Fresh fuel has been poured on the fire surrounding the UK's opt-out from the European Working Time Directive with the release of a new survey suggesting that while the majority of workers are opposed to being restricted to a 48-hour week, the degree of compulsion to accept the opt-out is much higher than employers are prepared to admit.
A survey of 750 people by the Charted Institute of Personnel and Development (CIPD) has found that the number of employees saying that there is an element of employer compulsion to them working over 48 hours a week has risen by almost 200 per cent over the past five years.
Almost three-quarters of said they work over 48 hours most weeks with seven out of ten said it was either ‘partly’ or ‘totally’ their choice to work long hours.
Only a third (35 per cent) employees supported the end of the UK’s opt-out, with two-thirds per cent feeling the EU shouldn’t limit the number of hours they work.
Senior managers and professionals, who are those most likely to be able to make informed choices about their hours, are most likely to work beyond the 48-hour limit.
While nearly half of those surveyed felt that their business 'encouraged' the working of long hours, one in three claimed that there was an element of compulsion, up from just over one in ten in 1998. More than a third of those questioned (37 per cent) also said that they signed the opt-out as part of their employment contract.
The figure give significant weight to union claims that abuse of the opt-out is more widespread than employers admit and fly in the face of the CIPD's own claim that the survey "finds scant evidence of any employer abuse of the opt-out clause".
The survey also illustrates the potentially damaging effects on employee welfare and corporate productivity of long hours working. One in ten employees report damaging physical effects and more than one in seven effects on their mental health.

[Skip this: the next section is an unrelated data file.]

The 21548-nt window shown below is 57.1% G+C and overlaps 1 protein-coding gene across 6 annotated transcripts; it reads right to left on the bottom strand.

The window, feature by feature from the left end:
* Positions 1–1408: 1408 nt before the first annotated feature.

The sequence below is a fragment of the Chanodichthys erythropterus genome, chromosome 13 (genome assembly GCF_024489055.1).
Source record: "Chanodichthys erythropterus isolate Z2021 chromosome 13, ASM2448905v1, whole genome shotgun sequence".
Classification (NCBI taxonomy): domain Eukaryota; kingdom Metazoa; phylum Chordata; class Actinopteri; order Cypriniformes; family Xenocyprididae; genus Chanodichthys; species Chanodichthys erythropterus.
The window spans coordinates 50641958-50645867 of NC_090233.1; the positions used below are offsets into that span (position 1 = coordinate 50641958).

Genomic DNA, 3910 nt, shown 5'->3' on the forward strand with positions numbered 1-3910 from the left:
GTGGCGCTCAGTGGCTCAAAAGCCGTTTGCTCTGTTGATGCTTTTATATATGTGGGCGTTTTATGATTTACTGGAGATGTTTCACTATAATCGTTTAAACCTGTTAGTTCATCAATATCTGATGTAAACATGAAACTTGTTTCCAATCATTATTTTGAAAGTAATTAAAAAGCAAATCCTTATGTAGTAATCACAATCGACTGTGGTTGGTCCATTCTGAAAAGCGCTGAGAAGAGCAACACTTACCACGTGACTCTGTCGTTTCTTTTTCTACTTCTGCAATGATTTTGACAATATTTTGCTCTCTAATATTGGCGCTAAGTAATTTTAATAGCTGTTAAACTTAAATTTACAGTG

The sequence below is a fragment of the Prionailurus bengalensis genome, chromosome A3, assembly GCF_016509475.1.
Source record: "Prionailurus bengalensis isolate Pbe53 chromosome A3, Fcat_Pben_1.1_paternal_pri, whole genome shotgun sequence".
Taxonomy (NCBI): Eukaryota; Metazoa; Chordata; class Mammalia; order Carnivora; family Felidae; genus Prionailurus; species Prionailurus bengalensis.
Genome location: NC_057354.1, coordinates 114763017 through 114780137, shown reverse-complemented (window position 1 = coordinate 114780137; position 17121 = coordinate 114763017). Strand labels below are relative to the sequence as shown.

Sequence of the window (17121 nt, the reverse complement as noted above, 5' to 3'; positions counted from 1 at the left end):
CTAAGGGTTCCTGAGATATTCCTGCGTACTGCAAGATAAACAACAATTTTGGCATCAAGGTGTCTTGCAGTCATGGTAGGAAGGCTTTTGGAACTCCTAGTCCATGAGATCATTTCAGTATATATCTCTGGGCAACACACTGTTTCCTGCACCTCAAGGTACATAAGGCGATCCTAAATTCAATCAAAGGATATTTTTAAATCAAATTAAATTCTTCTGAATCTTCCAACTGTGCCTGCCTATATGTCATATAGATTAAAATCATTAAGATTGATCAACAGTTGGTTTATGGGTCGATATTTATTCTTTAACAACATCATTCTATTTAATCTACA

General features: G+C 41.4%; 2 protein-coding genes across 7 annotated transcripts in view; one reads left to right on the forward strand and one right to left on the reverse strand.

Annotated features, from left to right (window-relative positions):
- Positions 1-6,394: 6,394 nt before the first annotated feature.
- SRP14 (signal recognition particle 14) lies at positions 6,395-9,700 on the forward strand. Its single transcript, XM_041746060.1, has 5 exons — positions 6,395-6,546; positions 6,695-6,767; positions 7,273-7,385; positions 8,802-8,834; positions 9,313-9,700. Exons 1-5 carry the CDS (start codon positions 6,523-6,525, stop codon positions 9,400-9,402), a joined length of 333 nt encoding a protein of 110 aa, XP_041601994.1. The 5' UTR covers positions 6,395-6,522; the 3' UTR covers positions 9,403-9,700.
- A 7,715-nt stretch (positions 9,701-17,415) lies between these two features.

More significantly, more than a third of staff report that working long hours negatively affects their performance, with a significant proportion believing that they could be just as effective and productive if they cut their working hours.
More than four out of ten said that they could maintain the same level of productivity while cutting back the number of hours worked each week. The TUC, which has consistently urged the government to end the UK’s opt-out, was quick to jump on the findings as a ‘shot in the foot’ for the pro-opt-out CIPD.
"The small print of the survey shows that things are far from OK; the survey is a real shot in the foot. The evidence for employer abuse of the opt-out is strong and it is the reason it should be removed," said Paul Sellars of the TUC.
But the report's author, Gerwyn Davies, was adamant that blanket legislation was not the answer.
"The issue of long hours working is complex, deep-seated and ingrained in the culture of organisations and cannot be addressed by a uniform ban," he insisted.
"The rise in compulsion needs to be tackled but removing the opt-out is not the way. We need to get employers sitting down with staff and offering flexible working across the board. Removing the opt-out is just removing freedom of choice," he said.
The CIPD's Assistant Director-General, Duncan Brown, added that the debate over the working time regulations needs to be considered in the broader context of how people are managed and motivated at work.
"Rather than having inflexible uniform limits, employers need to be looking at more varied, creative, motivating and effective ways of increasing performance and productivity than simply increasing the workload and working hours of their staff," Brown said.
"Related CIPD research demonstrates that giving employees a high level of choice and involvement over how and how long they work and introducing a wider variety of more flexible working options can realise substantial gains in levels of employee commitment and corporate productivity. Yet in this study fewer than half of employees felt that they had access to flexible working options."
But TUC General Secretary, Brendan Barber, called the survey "a spectacular own goal."
"Their figures back TUC research showing high levels of coercion into long hours," he said, "and indeed the CIPD shows that coercion has tripled in the last five years.
"Half say that long hours affect their relationship with their partner. One in six say their mental health has been affected, and one in ten their physical health. One in three say that long hours make them too tired to work properly, and almost half say they could get just as much done in a shorter time.
"The only way to begin to cut through Britain’s long hours culture is to end the opt-out," Barbour insisted.